Updated: 5/16/2006; 11:16:47 AM.

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daily link  Tuesday, November 25, 2003

Iraqis' impatience, guarded hope: Review of stories in several cities. Nice observation: "After ticking off the projects that US soldiers are working on, Maj. Paul Gass of Humble, Texas, pauses. He's a gung ho, 19-year career soldier. But he's frustrated. He's worked 7-day weeks for nine months and probably won't see his wife and twin daughters for another five months. "Officers aren't getting the two weeks of R&R," he explains with a tight smile. "We shouldn't have to be doing this kind of work. This is NGO work. When are they going to get here? When it's a secure environment? Well, it ain't yet. Deal with it.""  9:22:35 PM  permalink  

Georgia's partner in democracy: US: ""The US government has gone to great lengths to back a [democratic] process and institutions, and to be very careful - amid big pressure from both sides - not to back certain individuals," says Mark Mullen, head of the Georgia office of the National Democratic Institute (NDI), funded by the US government, which has engaged in democracy training here since the mid-1990s. 

"We are so grateful to the US and European Union, our friends that have supported us," says Giorgi Baramidze, a chief strategist of interim President Nino Burjanadze. "We can now teach our children how to defend democracy, using Georgia's 'Rose Revolution' as the example."

Senior US officials pushed diplomatic buttons before and throughout the crisis - in concert with Russia and others - making clear to all sides the dangers of a forceful crackdown or street violence. But untidy as the opposition's seizure of power has been, analysts say that billions in Western aid - and steady prodemocracy brow-beating - proved a key to regime change, one achieved without a shot being fired. ..

Unlike pro-government parties, the opposition lapped up lessons in working together, using the media to spread its message, making a parallel vote tabulation - to provide credible "real" election results, to counter the falsified official returns - and in raising expectations of a free and fair vote.  NDI and other Western-funded groups also taught lessons from case studies - from the US civil rights movement to the revolutions of East Europe that caused the Soviet Union to collapse to the example of the overthrow of Slobodan Milosevic in Belgrade in 2000. ..  But a Western diplomat familiar with both cases says the Georgian example is one of "generic" democracy building, that did not aim to unseat Shevardnadze - a former Soviet foreign minister widely respected in the West for guiding the peaceful collapse of the Soviet Union.  Still, protesters in Tbilisi drew some inspiration from the burning of parliament in Belgrade.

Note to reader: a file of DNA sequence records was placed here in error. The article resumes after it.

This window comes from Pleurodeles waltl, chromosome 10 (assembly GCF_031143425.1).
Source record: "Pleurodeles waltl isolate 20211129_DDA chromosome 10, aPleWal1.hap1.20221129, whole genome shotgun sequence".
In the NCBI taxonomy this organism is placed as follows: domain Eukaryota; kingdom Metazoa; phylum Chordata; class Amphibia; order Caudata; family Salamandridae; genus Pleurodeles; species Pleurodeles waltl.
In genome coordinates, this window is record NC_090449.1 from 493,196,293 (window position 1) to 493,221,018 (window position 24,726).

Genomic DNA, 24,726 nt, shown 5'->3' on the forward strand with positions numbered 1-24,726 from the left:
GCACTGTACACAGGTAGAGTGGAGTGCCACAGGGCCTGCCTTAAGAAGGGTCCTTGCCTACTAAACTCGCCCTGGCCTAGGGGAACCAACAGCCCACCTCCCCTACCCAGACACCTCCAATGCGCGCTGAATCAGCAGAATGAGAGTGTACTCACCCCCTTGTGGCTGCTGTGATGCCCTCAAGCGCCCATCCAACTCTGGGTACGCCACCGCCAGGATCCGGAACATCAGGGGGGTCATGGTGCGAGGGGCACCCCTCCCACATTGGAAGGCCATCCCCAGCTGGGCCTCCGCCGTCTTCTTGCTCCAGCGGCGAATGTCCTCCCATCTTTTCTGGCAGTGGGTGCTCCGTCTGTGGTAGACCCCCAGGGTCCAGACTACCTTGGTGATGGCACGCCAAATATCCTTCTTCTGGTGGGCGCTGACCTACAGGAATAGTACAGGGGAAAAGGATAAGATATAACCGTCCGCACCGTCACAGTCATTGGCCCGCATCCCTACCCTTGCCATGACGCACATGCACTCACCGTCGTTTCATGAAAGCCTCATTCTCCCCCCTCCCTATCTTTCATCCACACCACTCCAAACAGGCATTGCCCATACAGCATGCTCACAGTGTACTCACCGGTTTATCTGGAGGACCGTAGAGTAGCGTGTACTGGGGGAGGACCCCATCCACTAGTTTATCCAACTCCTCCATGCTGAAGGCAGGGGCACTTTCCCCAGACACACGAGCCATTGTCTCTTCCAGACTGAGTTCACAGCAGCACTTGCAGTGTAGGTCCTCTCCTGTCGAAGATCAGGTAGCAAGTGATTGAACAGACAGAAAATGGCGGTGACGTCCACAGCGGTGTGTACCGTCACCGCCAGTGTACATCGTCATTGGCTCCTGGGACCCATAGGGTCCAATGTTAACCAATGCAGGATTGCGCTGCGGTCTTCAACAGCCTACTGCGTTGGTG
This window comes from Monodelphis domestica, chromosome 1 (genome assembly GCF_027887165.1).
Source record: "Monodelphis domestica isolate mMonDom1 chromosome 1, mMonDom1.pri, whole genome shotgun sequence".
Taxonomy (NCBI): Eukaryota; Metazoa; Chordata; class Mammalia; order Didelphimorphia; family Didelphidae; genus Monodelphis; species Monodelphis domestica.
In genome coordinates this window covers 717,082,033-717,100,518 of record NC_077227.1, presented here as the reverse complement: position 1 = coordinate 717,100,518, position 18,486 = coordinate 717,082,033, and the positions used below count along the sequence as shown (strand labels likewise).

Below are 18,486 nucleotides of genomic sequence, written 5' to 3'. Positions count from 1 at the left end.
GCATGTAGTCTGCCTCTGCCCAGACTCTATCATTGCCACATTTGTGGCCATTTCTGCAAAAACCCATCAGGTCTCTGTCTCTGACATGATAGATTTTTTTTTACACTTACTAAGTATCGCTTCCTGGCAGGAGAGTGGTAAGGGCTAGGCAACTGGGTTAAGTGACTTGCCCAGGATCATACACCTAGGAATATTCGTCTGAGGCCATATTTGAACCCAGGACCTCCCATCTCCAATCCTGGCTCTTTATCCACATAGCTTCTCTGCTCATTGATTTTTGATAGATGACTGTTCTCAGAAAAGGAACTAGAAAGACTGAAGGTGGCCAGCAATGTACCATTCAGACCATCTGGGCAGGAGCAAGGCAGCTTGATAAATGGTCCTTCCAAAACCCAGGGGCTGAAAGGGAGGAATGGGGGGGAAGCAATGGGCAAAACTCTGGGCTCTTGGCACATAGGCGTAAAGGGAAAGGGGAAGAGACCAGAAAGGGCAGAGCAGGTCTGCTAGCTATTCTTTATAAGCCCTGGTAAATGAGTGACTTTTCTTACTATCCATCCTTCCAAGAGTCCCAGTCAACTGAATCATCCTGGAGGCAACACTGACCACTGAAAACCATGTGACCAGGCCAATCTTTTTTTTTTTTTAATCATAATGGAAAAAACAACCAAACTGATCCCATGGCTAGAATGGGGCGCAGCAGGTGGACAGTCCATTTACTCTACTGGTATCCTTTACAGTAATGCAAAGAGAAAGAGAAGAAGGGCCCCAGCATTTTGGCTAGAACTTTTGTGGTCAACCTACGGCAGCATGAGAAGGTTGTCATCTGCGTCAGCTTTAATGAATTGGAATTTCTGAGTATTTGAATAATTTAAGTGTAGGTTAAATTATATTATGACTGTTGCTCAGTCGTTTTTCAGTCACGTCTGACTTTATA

"There is clearly US influence in this," says George Khutsishvili, head of the International Center on Conflict and Negotiation, one of many prodemocracy groups in Tbilisi that receives US, EU, and other Western funding. "The US has supported this government for so many years, with so little outcome. It was a disaster. Finally they realized [Shevardnadze] is not the man to count on" and that the "only thing is to remove [him]."  What was unclear was whether the Belgrade example was "possible in Georgia, without blood," Mr. Khutsishvili says. "Without the US - which was crucial - there would have been a more unpredictable, violent, and painful way," ..

Perhaps more important was the environment created by the flood of prodemocracy cash in recent years, that convinced many Georgians that the vote was a farce - and that act they must.  "Now that it has reached a seemingly successful result, one of the things you have to say is that all of this election hoopla, largely financed by the Western community ... [helped] raise public expectation that this would be an honest and decent election," says a Western diplomat, who asked not to be further identified.  The result "exposed to the public ... what people were doing to cheat them of the full weight of their ballot," the diplomat says,.. Indeed, that message seems to have been heard widely, since protests included even the most poor, and some elderly - constituents that make little political difference elsewhere in the region. "We showed the government what we wanted," says Maria Mamasashvili, a now-unemployed laborer wearing an orange scarf, who came from the provinces to take up vigil outside the parliament building. "It was my election, they stole my vote, so I showed them my voice means something."

  9:13:47 PM  permalink  


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Last update: 5/16/2006; 11:16:47 AM.